Nearly everyone with a license attempts a “rolling stop” on a long enough timeline. But it’s not something we want self-driving cars to mimic.
Especially when the stopping part never comes.
This is why Elon Musk’s Tesla will recall just shy of 54,000 vehicles in the United States that feature Full Self-Driving (Beta) software. The company has learned that FSD could cause some cars to attempt “rolling stops,” potentially ignoring the need to reach a full stop at some intersections, reports Reuters this week.
Tesla’s “rolling stop” to be deleted
A document released by the National Highway Traffic Safety Administration states the recall applies to these Tesla vehicles:
- Model X, and Model S from 2016 to 2022
- Model 3, from 2017 to 2022
- Model Y, from 2020 to 2022
To fix the bug, Tesla will release an over-the-air software update to cut rolling stops from its Beta 10.3.
First installed in October 2021, the rolling stops enabled Tesla cars moving at less than 5.6 mph (roughly 9 km/h) to glide through multi-stop intersections — so long as the FSD Beta detected no people, cyclists, or other cars in the area. That might sound logical from a certain point of view, but it also breaks state laws, which is why the NHTSA took interest.
After a few meetings with the NHTSA, Tesla said it hadn’t known of any injuries or crashes incurred by its “rolling-stop” feature. Typically, these claims should be taken with a grain of salt, but with the number of FSD beta-enabled vehicles in the U.S. growing to about 60,000 since the end of September 2021, the all-electric car company has become a massive manufacturer. Initially called the “Assertive” mode, Tesla informed the NHTSA it had included the “rolling stop” feature on October 20, 2021.
I guess “Road Rage Mode” didn’t fit on the screen pic.twitter.com/6pJNFvrJXA
— David Zipper (@DavidZipper) January 9, 2022
Have Tesla vehicles become too “assertive”?
Social media buzz followed, with one journalist suggesting that the “Average” mode on Tesla’s FSD Beta (the options are “Chill”, “Average”, and “Assertive”) includes rolling stops. “I guess ‘Road Rage Mode’ didn’t fit on the screen,” reads another tweet from Visiting Fellow at Harvard Kennedy School David Zipper, referring to the “Assertive” mode.
Tesla software describes “Assertive” mode as a profile wherein the car “will have a smaller follow distance, perform more frequent speed lane changes, will not exit passing lanes,and may perform rolling stops.”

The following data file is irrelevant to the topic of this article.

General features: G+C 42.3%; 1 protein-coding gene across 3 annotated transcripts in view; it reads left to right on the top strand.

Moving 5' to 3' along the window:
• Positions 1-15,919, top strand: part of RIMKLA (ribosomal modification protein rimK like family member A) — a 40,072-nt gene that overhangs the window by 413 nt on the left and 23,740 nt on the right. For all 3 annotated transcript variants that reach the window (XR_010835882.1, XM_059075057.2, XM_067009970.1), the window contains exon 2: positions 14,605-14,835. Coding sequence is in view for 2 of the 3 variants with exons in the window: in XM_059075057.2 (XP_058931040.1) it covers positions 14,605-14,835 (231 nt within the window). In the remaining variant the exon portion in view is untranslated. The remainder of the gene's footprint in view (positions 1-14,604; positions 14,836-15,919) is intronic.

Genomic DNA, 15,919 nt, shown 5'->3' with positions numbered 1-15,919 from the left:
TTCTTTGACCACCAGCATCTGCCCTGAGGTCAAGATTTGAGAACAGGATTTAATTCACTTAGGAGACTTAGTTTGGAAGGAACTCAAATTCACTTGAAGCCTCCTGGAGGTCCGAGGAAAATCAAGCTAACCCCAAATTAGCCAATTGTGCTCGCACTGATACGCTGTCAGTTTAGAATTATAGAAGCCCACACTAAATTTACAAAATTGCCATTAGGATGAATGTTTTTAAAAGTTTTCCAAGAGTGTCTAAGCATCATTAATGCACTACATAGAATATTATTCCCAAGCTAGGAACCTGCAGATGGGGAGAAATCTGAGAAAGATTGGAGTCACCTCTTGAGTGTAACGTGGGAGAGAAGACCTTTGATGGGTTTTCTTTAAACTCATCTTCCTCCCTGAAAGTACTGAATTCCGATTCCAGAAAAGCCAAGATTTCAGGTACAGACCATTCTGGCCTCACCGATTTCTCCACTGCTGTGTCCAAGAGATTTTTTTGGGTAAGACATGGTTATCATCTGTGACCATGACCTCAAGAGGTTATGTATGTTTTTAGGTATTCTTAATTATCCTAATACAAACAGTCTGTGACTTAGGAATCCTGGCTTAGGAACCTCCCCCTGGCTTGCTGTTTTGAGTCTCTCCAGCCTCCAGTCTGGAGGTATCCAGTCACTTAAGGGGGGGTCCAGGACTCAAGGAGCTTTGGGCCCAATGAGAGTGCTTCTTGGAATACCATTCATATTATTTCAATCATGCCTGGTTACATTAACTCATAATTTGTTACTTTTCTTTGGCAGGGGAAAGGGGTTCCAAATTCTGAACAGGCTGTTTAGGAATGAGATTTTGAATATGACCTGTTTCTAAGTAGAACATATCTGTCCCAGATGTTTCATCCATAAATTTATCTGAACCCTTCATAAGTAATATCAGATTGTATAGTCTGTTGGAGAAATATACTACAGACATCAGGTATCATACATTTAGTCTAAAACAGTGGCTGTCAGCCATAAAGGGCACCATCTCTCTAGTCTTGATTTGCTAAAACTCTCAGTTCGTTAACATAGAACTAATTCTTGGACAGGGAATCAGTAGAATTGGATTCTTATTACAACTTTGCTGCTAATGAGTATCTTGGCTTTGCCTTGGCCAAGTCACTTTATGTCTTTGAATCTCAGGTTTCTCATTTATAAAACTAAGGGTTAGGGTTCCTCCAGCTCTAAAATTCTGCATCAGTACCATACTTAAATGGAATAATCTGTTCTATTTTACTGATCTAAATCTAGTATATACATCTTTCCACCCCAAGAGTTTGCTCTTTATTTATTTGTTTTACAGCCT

There have been previous engineering hiccups from Tesla, including a 2017 recall of 12,000 cars sold in the United States, because a software issue caused a false forward-collision warning, or even a sudden activation of the emergency brakes.
Tesla in-car video games under review
Additionally, the NHTSA said last week it wanted more information on Tesla’s inclusion of video game features on the front center touchscreen, presumably because of the implied potential to distract drivers from the road. Roughly 580,000 vehicles are under scrutiny for this feature, but the agency also opened another probe into 765,000 Teslas sold in the United States, in the wake of roughly a dozen accidents that included emergency vehicles and Tesla cars.
Ford, Volvo, Uber, Waymo, Uber, Lyft, and other automakers appear to be distancing themselves from the term “self-driving” in favor of softer language that implies technology assists a driver instead of doing it all for them. The Autonomous Vehicle Industry Association, a group of automakers developing the tech, issued a statement last week to note the language — and optics — involved:
“The association recently called on all stakeholders to clearly distinguish between AVs and driver-assist to boost consumer trust and understanding,” reads a press release.
Tesla has stated that its FSD Beta isn’t actually fully autonomous, reminding consumers that Tesla cars only support Level 2 driver assist systems, and even admitted that Musk exaggerated the capabilities of FSD.